“I am for doing good to the poor, but... I think the best way of doing good to the poor, is not making them easy in poverty, but leading or driving them out of it. I observed...that the more public provisions were made for the poor, the less they provided for themselves, and of course became poorer. And, on the contrary, the less was done for them, the more they did for themselves, and became richer.”

It is no easy task to find a way to help the poor without encouraging them to give up effort because they know that they can rely on the state to rescue them. And yet many of them need support if they are to enjoy a decent standard of living. Further, there are still others who must depend on the state just to survive. So one cannot abandon them.

On the other hand, they must be encouraged to help themselves. Many are willing to do so with the correct assistance. However, this raises another challenge which seems a bridge to far for many policy makers. While targeted assistance makes sense, it is not often pursued. It is easy to introduce blanket programmes that do not discriminate and end up wasting more resources than one would wish to acknowledge.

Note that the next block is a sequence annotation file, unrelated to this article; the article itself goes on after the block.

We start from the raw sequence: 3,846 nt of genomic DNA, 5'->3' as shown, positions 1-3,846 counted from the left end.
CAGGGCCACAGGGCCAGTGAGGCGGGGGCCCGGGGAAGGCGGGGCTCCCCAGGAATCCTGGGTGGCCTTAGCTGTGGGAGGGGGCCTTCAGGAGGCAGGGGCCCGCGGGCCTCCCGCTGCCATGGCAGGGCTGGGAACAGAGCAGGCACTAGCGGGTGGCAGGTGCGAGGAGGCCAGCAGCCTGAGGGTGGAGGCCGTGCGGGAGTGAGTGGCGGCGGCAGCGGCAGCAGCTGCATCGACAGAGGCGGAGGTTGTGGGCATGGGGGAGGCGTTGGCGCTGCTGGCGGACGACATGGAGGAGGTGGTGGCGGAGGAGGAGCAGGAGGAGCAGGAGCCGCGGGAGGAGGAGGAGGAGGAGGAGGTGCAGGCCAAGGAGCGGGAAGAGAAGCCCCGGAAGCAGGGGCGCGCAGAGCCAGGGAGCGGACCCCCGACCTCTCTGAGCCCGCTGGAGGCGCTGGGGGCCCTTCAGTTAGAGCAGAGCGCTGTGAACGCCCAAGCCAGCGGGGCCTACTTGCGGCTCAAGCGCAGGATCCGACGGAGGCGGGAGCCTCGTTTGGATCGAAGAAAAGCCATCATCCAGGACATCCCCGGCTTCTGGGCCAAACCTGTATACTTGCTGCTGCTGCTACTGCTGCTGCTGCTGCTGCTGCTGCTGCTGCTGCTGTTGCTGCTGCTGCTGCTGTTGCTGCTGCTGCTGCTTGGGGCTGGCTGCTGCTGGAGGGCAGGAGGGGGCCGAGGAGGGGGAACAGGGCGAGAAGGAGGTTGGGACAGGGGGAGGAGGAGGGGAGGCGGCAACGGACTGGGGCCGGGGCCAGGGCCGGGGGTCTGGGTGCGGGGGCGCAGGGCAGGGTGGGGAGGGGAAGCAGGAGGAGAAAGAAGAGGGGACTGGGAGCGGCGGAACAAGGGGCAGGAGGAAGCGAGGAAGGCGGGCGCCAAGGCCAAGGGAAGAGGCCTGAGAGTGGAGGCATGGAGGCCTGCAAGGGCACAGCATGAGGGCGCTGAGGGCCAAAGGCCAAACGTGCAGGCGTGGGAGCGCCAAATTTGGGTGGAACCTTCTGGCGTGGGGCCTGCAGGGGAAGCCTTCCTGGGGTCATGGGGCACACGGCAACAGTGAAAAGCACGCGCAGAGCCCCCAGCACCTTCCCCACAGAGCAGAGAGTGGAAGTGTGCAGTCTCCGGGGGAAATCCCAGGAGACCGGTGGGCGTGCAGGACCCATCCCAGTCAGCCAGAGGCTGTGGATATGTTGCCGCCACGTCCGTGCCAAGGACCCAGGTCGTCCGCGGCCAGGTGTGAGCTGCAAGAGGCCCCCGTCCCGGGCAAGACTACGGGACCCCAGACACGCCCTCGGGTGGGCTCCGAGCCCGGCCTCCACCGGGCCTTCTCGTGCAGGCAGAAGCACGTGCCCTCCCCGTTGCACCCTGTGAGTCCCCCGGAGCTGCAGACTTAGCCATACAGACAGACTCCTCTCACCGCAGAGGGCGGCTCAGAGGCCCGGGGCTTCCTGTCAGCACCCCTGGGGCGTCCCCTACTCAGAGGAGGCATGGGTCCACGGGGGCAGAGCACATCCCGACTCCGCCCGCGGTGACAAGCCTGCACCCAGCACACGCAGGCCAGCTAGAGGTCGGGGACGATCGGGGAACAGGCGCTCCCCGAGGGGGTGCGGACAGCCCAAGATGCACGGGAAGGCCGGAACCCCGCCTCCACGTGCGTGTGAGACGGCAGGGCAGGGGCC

One example is the provision of health care. Barbados has universal free health care at a time when most people in the country can and do pay for the health services they need. The result is that too much of the state’s resources are pumped into this sector, helping the poor, but also wasting money on those who do not need to be kept.

The new administration has undertaken to restore the full payment of tuition fees for students studying at the University of the West Indies. This is a return to our ideal state, but it takes no cognizance of the fact that some students can have their fees comfortably paid without Government assistance and others may need to be assisted only partially.

The previous administration could not find a way to identify the needy and help them while allowing those who did not need their assistance to find their own way. As a result, the partial solution they eventually introduced probably missed the spot. They could not strike the balance of the Franklin model.

For some reason that I have not yet been able to understand, means testing seems to be a bad term in this country. It is either too hard to do or there is some other rationale that prevents it from being used. It is a terrible mistake to abandon this approach to service delivery because it may not be perfectly done at the outset. If one waits for perfection nothing would ever be done.

There are many things that may be done differently and one hopes that the new administration has the courage to try new approaches. Whether or not different would equate to better can only be seen when different is tried. The new Government has all green lights. Go.